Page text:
Strategic decision-making in concerned with how strategic decisions are made - formulated and implemented (Elbanna 2006). Strategic decision-making is the means by which management intentions are realized (formulated and implemented). Strategic decision-making is typically more complex, novel (new) and open-ended (Mintzberg, Raisinghani and Theoret, 1976), and is characterized by independent elements that by definition cannot be formulated, let alone solved independently of one another.' (Mitroff and Emshoff, 1979:1).
Strategic decision-making is concerned with strategic choices where business executives (decision makers) can influence outcomes and success means doing better than rivals. Strategic decision makers such as business executives, coaches in sports, or political candidates are not like shoppers or administrators making routine choices that lead to one outcome, or another. They can influence the outcomes by the way they lead and communicate, and through their ability to inspire and encourage others. Moreover, executives are in charge of organizations that compete vigorously with others; doing better than rivals is vital for success.
Components of Strategic Decision-Making
The strategic decision-making process involves issue comprehension, concepts structuring, and concepts formulation into cause-effect relations model. While the cause-effect relations are based on logical and deductive reasoning, the issues comprehension that triggers it, involves choice of assumptions which is to some extent arbitrary and inductive in nature. It is important that managers understand that their choice of assumptions is arbitrary and influenced by their beliefs and mind-set (mental model), and might not accord with reality. So strategic decisions logically flowing from these assumptions if they turn out to be bad/erroneous assumptions, can lead to failure.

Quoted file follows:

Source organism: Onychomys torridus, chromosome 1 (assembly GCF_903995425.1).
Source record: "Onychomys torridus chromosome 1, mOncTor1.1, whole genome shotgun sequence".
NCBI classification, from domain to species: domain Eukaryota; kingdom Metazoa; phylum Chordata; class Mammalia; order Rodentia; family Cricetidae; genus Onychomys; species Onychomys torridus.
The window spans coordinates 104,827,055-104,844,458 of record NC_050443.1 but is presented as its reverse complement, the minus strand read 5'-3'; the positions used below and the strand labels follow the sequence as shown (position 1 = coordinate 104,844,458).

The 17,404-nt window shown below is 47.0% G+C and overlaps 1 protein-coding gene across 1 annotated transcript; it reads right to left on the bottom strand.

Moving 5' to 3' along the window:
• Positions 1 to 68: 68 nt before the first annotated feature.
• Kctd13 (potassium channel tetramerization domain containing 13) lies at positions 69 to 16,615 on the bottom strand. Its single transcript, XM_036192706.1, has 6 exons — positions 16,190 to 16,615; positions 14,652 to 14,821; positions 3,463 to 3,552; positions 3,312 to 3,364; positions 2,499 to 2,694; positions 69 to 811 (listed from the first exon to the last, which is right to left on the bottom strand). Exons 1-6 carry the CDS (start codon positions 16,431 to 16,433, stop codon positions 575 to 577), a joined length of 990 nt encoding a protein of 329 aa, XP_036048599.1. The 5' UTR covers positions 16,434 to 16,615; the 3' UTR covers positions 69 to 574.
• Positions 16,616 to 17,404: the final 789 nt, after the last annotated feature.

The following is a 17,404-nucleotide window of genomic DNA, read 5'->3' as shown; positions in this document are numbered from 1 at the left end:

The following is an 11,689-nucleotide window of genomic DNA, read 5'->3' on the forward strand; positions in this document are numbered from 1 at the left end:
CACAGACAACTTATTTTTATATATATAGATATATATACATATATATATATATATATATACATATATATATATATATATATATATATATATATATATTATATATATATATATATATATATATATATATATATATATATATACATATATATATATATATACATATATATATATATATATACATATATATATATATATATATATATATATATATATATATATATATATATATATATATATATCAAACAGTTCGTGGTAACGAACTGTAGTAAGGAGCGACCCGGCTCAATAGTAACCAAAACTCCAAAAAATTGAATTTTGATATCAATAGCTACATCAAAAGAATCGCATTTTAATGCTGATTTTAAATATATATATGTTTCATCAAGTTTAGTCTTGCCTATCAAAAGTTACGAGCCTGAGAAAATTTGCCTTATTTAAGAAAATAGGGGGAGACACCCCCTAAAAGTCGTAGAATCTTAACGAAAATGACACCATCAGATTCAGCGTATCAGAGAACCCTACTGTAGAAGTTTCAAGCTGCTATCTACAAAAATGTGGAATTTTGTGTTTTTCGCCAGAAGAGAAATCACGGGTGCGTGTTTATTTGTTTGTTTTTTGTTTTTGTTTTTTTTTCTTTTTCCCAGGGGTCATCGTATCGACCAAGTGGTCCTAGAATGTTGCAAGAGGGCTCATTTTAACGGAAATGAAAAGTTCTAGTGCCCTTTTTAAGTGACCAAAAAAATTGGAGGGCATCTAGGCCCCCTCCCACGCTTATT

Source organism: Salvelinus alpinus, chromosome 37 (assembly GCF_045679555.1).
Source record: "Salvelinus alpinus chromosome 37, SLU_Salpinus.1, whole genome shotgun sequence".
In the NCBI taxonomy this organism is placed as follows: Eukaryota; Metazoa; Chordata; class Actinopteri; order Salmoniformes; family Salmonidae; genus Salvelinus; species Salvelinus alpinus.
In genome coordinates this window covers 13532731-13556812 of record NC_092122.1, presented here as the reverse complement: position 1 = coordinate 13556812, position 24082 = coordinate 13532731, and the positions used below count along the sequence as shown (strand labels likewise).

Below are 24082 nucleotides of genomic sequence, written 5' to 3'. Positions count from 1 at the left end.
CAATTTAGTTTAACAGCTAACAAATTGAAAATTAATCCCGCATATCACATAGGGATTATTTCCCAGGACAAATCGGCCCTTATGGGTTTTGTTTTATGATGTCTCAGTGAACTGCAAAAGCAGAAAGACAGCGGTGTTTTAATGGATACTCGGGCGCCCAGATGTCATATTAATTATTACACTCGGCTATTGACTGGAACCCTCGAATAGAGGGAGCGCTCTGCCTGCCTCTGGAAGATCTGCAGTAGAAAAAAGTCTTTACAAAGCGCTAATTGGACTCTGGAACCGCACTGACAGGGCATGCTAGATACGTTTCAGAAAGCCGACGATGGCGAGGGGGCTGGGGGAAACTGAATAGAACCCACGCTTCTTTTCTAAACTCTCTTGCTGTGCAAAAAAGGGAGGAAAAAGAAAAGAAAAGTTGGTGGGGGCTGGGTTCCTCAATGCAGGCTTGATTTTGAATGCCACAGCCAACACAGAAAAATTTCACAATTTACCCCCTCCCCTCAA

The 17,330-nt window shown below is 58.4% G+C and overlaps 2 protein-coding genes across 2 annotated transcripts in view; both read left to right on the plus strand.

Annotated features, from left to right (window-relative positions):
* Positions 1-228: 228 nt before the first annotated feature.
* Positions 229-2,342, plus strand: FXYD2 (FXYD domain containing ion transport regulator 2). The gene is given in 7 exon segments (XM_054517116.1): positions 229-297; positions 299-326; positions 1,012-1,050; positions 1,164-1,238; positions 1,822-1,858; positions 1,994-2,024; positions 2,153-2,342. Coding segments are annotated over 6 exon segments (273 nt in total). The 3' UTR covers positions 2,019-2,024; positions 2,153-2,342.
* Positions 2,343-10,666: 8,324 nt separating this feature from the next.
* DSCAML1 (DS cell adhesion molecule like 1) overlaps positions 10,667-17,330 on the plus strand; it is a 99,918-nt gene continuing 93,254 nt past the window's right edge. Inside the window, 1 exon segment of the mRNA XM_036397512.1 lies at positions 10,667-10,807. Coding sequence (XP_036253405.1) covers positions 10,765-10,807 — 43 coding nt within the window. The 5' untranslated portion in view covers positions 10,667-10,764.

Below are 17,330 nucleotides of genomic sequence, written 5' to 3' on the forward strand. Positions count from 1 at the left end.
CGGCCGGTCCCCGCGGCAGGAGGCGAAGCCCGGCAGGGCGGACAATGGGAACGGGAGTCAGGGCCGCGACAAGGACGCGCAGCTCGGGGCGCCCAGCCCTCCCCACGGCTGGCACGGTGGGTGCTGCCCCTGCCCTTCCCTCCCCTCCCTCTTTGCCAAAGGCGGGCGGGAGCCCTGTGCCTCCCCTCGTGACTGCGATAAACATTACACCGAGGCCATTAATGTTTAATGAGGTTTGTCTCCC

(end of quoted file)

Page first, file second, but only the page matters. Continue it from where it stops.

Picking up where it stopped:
Strategic decision-making activities take place at different times, and may be organized into phases, such as::
A major problem in strategic decision making is predicting the future of the organization in achieving its mission, and its environment and matching the characteristics of the organization to the environment. The decision-maker has to perceive and understand problems; once perceived, solution ideas must be formulated then choices have to be made about a particular solution which is then implemented.
For example, customers’ utility for a product (goods or service), and managers’ opinions of the customers’ perceptions of quality for that product (goods or service), can be inversely related. These beliefs influence the choice of assumptions underlying the manager’s strategic decisions and determine how good/bad the decision is. Erroneous assumptions can lead to bad/poor strategic choice which in turn, can lead ultimately to strategic decision failing at implementation.
Factors Influencing Strategic Decisions and Choices
A number of factors can exert decisive influence on the success of strategy decisions and choices. These may include the following:
Strategic thinking is essentially the process of determining the direction an entity (business, team, or individual) will take to achieve its long-term goals and vision. Strategic thinking involves the intentional and rational thought process that focuses on the analysis of critical factors and variables that will influence the long-term success of a business, team, or individual plan to achieve some specified objectives and goals.
I am a computer scientist by education and training. My interests are in modeling complex business and social systems to foster better strategic and operations management processes in delivering value to customers while meeting the expectations of stakeholders.